View details for DOI 10.1063/1.4974358
View details for Web of Science ID 000394520200002
View details for PubMedID 28147551
Investigation of Intrinsically Disordered Proteins through Exchange with Hyperpolarized Water
ANGEWANDTE CHEMIE-INTERNATIONAL EDITION
2017; 56 (1): 389–92
Hyperpolarized water can selectively enhance NMR signals of rapidly exchanging protons in osteopontin (OPN), a metastasis-associated intrinsically disordered protein (IDP), at near-physiological pH and temperature. The transfer of magnetization from hyperpolarized water is limited to solvent-exposed residues and therefore selectively enhances signals in 1 H-15 N correlation spectra. Binding to the polysaccharide heparin was found to induce the unfolding of preformed structural elements in OPN.
View details for DOI 10.1002/anie.201608903
View details for Web of Science ID 000394861200065
View details for PubMedID 27918140
Dissolution dynamic nuclear polarization of deuterated molecules enhanced by cross-polarization
JOURNAL OF CHEMICAL PHYSICS
2016; 145 (19): 194203
We present novel means to hyperpolarize deuterium nuclei in 13CD2 groups at cryogenic temperatures. The method is based on cross-polarization from 1H to 13C and does not require any radio-frequency fields applied to the deuterium nuclei. After rapid dissolution, a new class of long-lived spin states can be detected indirectly by 13C NMR in solution. These long-lived states result from a sextet-triplet imbalance (STI) that involves the two equivalent deuterons with spin I = 1. An STI has similar properties as a triplet-singlet imbalance that can occur in systems with two equivalent I = 12 spins. Although the lifetimes TSTI are shorter than T1(Cz), they can exceed the life-time T1(Dz) of deuterium Zeeman magnetization by a factor of more than 20.
View details for DOI 10.1063/1.4967402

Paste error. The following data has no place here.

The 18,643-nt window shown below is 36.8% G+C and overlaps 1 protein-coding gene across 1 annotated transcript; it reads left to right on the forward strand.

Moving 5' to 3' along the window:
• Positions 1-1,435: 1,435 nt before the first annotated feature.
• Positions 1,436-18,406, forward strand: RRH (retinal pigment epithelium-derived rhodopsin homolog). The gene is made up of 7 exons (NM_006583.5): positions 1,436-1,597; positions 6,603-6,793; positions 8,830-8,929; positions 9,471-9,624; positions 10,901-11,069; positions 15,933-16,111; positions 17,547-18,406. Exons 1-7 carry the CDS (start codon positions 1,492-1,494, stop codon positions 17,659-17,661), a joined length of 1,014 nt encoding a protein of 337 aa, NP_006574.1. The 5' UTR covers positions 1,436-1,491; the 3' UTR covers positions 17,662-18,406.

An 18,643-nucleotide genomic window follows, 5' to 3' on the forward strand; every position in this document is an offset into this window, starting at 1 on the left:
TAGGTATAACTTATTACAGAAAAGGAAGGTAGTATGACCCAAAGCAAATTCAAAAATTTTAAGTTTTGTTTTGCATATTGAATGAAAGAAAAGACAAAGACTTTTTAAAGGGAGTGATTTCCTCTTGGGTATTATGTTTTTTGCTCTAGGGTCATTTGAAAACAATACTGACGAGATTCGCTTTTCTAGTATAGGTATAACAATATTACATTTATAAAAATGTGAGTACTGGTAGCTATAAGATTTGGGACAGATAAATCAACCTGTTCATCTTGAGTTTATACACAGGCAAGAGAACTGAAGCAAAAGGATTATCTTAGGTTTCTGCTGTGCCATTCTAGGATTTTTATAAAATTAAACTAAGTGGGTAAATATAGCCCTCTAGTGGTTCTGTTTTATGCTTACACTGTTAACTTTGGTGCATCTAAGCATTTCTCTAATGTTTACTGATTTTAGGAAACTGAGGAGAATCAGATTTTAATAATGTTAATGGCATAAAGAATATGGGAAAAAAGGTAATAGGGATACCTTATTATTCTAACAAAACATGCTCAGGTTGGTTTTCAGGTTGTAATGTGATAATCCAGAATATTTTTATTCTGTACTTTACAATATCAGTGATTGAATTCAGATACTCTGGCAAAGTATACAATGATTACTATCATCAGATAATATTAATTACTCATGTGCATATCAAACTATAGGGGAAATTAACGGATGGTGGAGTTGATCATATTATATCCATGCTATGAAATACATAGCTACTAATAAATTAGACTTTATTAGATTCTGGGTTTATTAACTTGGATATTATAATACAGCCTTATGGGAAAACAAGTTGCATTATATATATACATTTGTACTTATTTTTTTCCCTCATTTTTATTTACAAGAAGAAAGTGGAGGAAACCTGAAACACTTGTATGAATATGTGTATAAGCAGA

View details for Web of Science ID 000388956900015
View details for PubMedID 27875876
Cross-Correlated Relaxation of Dipolar Coupling and Chemical-Shift Anisotropy in Magic-Angle Spinning R-1 rho NMR Measurements: Application to Protein Backbone Dynamics Measurements
JOURNAL OF PHYSICAL CHEMISTRY B
2016; 120 (34): 8905–13
Transverse relaxation rate measurements in magic-angle spinning solid-state nuclear magnetic resonance provide information about molecular motions occurring on nanosecond-to-millisecond (ns-ms) time scales. The measurement of heteronuclear ((13)C, (15)N) relaxation rate constants in the presence of a spin-lock radiofrequency field (R1ρ relaxation) provides access to such motions, and an increasing number of studies involving R1ρ relaxation in proteins have been reported. However, two factors that influence the observed relaxation rate constants have so far been neglected, namely, (1) the role of CSA/dipolar cross-correlated relaxation (CCR) and (2) the impact of fast proton spin flips (i.e., proton spin diffusion and relaxation). We show that CSA/D CCR in R1ρ experiments is measurable and that the CCR rate constant depends on ns-ms motions; it can thus provide insight into dynamics. We find that proton spin diffusion attenuates this CCR due to its decoupling effect on the doublet components. For measurements of dynamics, the use of R1ρ rate constants has practical advantages over the use of CCR rates, and this article reveals factors that have so far been disregarded and which are important for accurate measurements and interpretation.
View details for DOI 10.1021/acs.jpcb.6b06129
View details for Web of Science ID 000382596700016
View details for PubMedID 27500976
View details for PubMedCentralID PMC5010779